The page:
eDonkey2000 was a peer-to-peer file sharing application developed by US company MetaMachine, using the Multisource File Transfer Protocol. This client supports both the eDonkey2000 network and the Overnet network.
Grokster Ltd. was a privately owned software company based in Nevis, West Indies that created the Grokster peer-to-peer file-sharing client in 2001 that used the FastTrack protocol. Grokster Ltd. was rendered extinct in late 2005 by the United States Supreme Court's decision in MGM Studios, Inc. v. Grokster, Ltd. The court ruled against Grokster's peer-to-peer file sharing program for computers running the Microsoft Windows operating system, effectively forcing the company to cease operations.
A&M Records, Inc. v. Napster, Inc., 239 F.3d 1004 (2001) was a landmark intellectual property case in which the United States Court of Appeals for the Ninth Circuit affirmed the ruling of the United States District Court for the Northern District of California, holding that defendant, peer-to-peer (P2P) file-sharing service Napster, could be held liable for contributory infringement and vicarious infringement of the plaintiffs' copyrights. This was the first major case to address the application of copyright laws to peer-to-peer file-sharing.
This is a timeline of events in the history of networked file sharing.
File sharing is a method of distributing electronically stored information such as computer programs and digital media. Below is a list of file sharing applications, most of them make use of peer-to-peer file sharing technologies.
Peer-to-peer file sharing is the distribution and sharing of digital media using peer-to-peer (P2P) networking technology. P2P file sharing allows users to access media files such as books, music, movies, and games using a P2P software program that searches for other connected computers on a P2P network to locate the desired content. The nodes (peers) of such networks are end-user computers and distribution servers.
Arts and media industry trade groups, such as the International Federation of the Phonographic Industry (IFPI) and Motion Picture Association of America (MPAA), strongly oppose and attempt to prevent copyright infringement through file sharing. The organizations particularly target the distribution of files via the Internet using peer-to-peer software. Efforts by trade groups to curb such infringement have been unsuccessful with chronic, widespread and rampant infringement continuing largely unabated.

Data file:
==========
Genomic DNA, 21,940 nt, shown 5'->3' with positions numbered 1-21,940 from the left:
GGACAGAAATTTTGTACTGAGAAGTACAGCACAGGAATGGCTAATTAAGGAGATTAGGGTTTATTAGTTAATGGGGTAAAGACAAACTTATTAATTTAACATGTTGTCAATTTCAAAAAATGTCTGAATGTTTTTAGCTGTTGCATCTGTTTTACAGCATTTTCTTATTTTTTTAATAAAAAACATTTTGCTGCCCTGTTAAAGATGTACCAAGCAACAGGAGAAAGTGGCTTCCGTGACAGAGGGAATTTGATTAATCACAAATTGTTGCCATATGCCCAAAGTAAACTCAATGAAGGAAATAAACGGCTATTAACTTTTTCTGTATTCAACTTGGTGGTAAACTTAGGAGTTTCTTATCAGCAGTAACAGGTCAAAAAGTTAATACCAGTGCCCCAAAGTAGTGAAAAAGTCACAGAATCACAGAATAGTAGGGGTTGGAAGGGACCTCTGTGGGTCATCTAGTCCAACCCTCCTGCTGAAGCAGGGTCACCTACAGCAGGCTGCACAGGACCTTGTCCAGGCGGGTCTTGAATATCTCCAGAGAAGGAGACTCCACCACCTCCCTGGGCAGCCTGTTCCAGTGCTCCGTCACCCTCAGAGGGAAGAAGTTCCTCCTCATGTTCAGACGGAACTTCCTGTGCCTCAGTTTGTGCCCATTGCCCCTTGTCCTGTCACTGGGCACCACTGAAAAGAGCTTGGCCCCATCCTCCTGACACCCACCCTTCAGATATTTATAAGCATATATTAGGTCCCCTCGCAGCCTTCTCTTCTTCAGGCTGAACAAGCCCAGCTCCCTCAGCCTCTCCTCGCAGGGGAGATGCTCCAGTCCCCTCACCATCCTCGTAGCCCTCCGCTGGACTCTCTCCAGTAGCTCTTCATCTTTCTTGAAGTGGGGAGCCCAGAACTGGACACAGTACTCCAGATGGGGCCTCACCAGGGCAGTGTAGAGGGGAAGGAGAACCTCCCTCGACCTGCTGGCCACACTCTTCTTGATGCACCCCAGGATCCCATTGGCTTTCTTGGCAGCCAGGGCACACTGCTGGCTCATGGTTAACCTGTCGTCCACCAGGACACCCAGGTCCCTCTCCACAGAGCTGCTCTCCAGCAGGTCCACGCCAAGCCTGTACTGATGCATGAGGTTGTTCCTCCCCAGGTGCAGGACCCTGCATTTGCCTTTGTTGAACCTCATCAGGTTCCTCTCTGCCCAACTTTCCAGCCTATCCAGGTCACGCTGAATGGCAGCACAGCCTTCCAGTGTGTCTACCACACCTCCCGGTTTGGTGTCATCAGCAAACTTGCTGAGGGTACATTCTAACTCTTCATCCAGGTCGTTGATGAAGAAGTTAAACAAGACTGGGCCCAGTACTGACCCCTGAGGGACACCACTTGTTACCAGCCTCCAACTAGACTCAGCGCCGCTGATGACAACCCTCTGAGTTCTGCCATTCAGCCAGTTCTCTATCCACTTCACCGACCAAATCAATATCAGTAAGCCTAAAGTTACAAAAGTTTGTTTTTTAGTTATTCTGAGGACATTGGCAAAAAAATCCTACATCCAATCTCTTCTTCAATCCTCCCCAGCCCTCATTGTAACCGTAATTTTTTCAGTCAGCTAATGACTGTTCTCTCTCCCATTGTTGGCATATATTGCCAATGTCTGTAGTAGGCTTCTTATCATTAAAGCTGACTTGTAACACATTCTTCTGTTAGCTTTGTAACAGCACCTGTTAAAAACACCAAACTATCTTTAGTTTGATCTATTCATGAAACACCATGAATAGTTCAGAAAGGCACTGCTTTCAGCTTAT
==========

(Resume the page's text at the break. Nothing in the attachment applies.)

File sharing is the practice of distributing or providing access to digital media, such as computer programs, multimedia, program files, documents or electronic books/magazines. It involves various legal aspects as it is often used to exchange data that is copyrighted or licensed.
The Recording Industry Association of America (RIAA) is a trade organization that represents the recording industry in the United States. Its members consist of record labels and distributors, which the RIAA says "create, manufacture, and/or distribute approximately 85% of all legally sold recorded music in the United States". The RIAA headquarters is in Washington, D.C.
In the first decade of the 21st century, the rise of computers as the primary means to record, distribute, store, and play music caused widespread economic changes in the music industry, fundamentally changing the relationships between artists, record companies, promoters, retail music stores, the technology industry, and consumers. The rise of digital music consumption options contributed to a few fundamental changes in consumption. First the decline of album sales. With the A la carte sales models increasing in popularity, consumers no longer download entire albums but rather choose single songs.
Music piracy is the copying and distributing of recordings of a piece of music for which the rights owners did not give consent. In the contemporary legal environment, it is a form of copyright infringement, which may be either a civil wrong or a crime depending on jurisdiction. The late 20th and early 21st centuries saw much controversy over the ethics of redistributing media content, how much production and distribution companies in the media were losing, and the very scope of what ought to be considered piracy – and cases involving the piracy of music were among the most frequently discussed in the debate.
Metallica, et al. v. Napster, Inc. was a 2000 U.S. District Court for the Northern District of California case that focused on copyright infringement, racketeering, and unlawful use of digital audio interface devices. Metallica vs. Napster, Inc. was the first case that involved an artist suing a peer-to-peer file sharing ("P2P") software company.
ZeroPaid.com is a website concerning news, computer software, community, and file sharing. It offers news, software reviews, links, and a user forum. Its main news staff consists of Jared Moya since 2005 and Drew Wilson since 2007.
File sharing in Japan is notable for both its size and sophistication.